Japanese analogue electronic noise artist Phew headlined a two-night residency with a second night supported by Sunroof and The Raincoats’ Ana da Silva. Sunroof consisting of Mute records founder Daniel Miller and partner Gareth Jones began the night on their Eurorack modular synths, which saw them manually manipulating multiple CV patch cables to produce electronic sound loops and frequencies, with the pair having released two volumes of their recorded compositions over the last two years. The live version of their sound is improvisational, filled with dusty beats and twitches that sound like being inside a computer.
Their second live track had more ambience with propulsive electric streams which became drops of electronic taps against a magical, shimmering background and gongs. For the final track of their set, the pair performed a piece with a series of echoing wirey and sonar beats, finishing with fizzy crackles and rips simmering down to bubbling pops.
The Raincoats’ Ana da Silva was next on support having produced her studio albums, ‘ahhh’ and ‘Island’, with headliner Phew, and did a solo set on guitar and vocals but which was unfortunately plagued with sound issues. She stated that in 1979, she was advised by Daniel Miller to buy a Sony tape recorder during The Raincoats’ early days and played a selection of solo tracks beginning on ‘Running in the Rain’ with backing tracks used against her guitar playing, then moving onto ‘Friend’ and ‘You’re a Million’, the latter with frantic guitar. She included more electronically fused tracks such as ‘In Awe of a Painting’, ending her set on a cover of The Raincoats’ highly charged ‘I Keep Walking’, with intense guitar strokes.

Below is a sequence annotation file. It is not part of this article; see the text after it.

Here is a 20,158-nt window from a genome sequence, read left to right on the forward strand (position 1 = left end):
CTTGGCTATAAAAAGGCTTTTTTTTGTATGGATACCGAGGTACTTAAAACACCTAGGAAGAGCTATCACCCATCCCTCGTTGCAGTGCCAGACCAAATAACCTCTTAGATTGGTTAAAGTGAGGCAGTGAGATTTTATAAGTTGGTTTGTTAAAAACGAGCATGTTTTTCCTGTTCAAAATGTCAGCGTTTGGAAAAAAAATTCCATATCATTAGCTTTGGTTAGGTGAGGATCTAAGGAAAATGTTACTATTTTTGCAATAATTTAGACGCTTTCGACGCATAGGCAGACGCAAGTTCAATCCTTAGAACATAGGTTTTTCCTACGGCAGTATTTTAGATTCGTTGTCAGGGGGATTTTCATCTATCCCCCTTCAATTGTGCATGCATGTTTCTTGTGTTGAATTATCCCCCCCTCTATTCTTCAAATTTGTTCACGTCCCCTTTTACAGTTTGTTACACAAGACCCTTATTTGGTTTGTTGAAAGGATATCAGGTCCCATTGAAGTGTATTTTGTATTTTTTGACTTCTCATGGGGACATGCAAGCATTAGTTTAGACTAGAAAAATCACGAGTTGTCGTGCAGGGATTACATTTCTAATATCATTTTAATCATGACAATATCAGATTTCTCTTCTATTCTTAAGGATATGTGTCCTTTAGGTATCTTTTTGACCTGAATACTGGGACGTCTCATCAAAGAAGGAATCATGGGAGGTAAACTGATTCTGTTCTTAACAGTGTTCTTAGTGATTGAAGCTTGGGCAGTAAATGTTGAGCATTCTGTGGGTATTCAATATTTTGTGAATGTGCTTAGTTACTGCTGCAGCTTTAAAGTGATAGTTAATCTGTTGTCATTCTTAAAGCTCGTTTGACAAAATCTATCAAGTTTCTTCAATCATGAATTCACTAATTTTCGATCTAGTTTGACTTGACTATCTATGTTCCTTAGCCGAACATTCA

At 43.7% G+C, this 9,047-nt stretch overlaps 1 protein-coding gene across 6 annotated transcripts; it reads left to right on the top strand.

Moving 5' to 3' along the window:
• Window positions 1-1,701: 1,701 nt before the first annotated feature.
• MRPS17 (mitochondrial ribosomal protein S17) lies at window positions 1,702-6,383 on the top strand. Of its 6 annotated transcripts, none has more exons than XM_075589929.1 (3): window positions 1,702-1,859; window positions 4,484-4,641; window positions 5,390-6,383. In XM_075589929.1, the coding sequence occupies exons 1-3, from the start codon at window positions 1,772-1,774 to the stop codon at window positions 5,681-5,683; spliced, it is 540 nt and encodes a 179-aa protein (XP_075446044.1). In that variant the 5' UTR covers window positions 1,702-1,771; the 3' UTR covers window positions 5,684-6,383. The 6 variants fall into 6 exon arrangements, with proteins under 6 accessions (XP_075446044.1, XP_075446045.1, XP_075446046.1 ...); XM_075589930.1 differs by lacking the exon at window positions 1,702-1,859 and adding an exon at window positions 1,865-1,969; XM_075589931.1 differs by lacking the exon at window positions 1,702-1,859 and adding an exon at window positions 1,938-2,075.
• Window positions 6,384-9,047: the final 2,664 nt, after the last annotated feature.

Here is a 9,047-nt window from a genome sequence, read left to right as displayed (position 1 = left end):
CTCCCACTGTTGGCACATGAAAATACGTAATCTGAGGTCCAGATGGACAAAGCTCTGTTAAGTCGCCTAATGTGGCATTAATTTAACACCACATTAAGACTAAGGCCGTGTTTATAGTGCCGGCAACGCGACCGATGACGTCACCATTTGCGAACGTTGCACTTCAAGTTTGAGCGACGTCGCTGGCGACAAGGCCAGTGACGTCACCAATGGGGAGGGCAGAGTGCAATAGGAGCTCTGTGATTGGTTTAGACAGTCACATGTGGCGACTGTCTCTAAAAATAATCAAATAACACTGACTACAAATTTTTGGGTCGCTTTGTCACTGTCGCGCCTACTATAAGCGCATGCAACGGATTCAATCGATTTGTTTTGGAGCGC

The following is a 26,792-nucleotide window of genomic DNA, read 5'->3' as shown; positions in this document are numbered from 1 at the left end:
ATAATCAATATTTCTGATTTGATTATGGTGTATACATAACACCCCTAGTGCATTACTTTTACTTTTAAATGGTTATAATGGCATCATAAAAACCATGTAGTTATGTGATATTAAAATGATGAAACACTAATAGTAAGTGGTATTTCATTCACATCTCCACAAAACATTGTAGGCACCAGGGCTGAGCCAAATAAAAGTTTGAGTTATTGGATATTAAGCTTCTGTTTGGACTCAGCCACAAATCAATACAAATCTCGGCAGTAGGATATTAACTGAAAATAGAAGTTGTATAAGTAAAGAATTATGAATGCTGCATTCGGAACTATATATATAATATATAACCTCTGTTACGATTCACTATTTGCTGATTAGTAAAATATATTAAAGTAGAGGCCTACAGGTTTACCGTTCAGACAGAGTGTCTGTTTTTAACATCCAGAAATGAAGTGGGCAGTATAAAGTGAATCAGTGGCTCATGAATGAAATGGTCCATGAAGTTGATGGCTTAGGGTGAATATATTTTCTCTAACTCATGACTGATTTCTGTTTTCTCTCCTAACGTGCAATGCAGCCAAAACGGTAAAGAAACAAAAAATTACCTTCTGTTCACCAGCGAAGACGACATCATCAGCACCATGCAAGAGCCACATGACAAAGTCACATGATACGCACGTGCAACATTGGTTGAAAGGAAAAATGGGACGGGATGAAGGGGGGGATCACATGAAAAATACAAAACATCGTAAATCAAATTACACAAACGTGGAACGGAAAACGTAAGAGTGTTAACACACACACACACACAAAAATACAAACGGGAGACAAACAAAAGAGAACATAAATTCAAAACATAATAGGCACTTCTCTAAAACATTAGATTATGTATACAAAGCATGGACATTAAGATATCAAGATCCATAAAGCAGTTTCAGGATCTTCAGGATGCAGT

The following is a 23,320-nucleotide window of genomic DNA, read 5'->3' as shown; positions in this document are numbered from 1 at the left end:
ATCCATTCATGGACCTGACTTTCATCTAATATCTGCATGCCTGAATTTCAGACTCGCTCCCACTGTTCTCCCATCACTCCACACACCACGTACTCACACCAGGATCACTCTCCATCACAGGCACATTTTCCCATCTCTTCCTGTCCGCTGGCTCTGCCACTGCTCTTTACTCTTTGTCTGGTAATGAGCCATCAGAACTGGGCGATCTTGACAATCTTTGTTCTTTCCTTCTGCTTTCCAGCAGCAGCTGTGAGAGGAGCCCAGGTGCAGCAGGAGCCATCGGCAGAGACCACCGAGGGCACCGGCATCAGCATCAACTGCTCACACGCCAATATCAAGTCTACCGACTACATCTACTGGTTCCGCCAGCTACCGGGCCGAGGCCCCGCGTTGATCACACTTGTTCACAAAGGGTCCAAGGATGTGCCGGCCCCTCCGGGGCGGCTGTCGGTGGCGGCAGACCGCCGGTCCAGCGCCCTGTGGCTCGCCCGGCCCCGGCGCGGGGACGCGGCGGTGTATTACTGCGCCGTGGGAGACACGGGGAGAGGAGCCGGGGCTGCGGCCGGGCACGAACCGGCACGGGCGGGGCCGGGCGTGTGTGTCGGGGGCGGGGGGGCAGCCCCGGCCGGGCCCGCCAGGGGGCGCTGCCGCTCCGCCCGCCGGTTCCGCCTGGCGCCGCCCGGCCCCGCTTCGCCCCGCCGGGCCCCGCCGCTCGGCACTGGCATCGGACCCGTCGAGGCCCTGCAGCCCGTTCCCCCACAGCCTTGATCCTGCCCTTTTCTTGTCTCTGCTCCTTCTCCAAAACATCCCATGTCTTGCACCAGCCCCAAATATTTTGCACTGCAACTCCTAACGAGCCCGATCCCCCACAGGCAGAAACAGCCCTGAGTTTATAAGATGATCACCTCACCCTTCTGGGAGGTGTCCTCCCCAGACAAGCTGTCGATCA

Japanese artist Phew, having collaborated with Ryuichi Sakamoto, Conny Plank, members of Can and Einstürzende Neubauten, then headlined the evening with her experimental one-piece noise track with laser effects, white noise, robotic and disembodied vocals, which then became bleeps and howling wind ambience haunted by a Middle Eastern oriental background and other sound effects. She operated analogue synthesiser controls and performed live vocals. A trance-like rhythm developed with ticking clock sounds and squeaks, then tribal beats and percussion before the track returned to pure white noise that then launched itself, sounding like a 747 taking off and bringing her mind blowing hour-long set to a close.
18/10/23: Phew + Ana da Silva + Sunroof @ Cafe Oto, London.
Photos © Ayisha Khan.
© Ayisha Khan.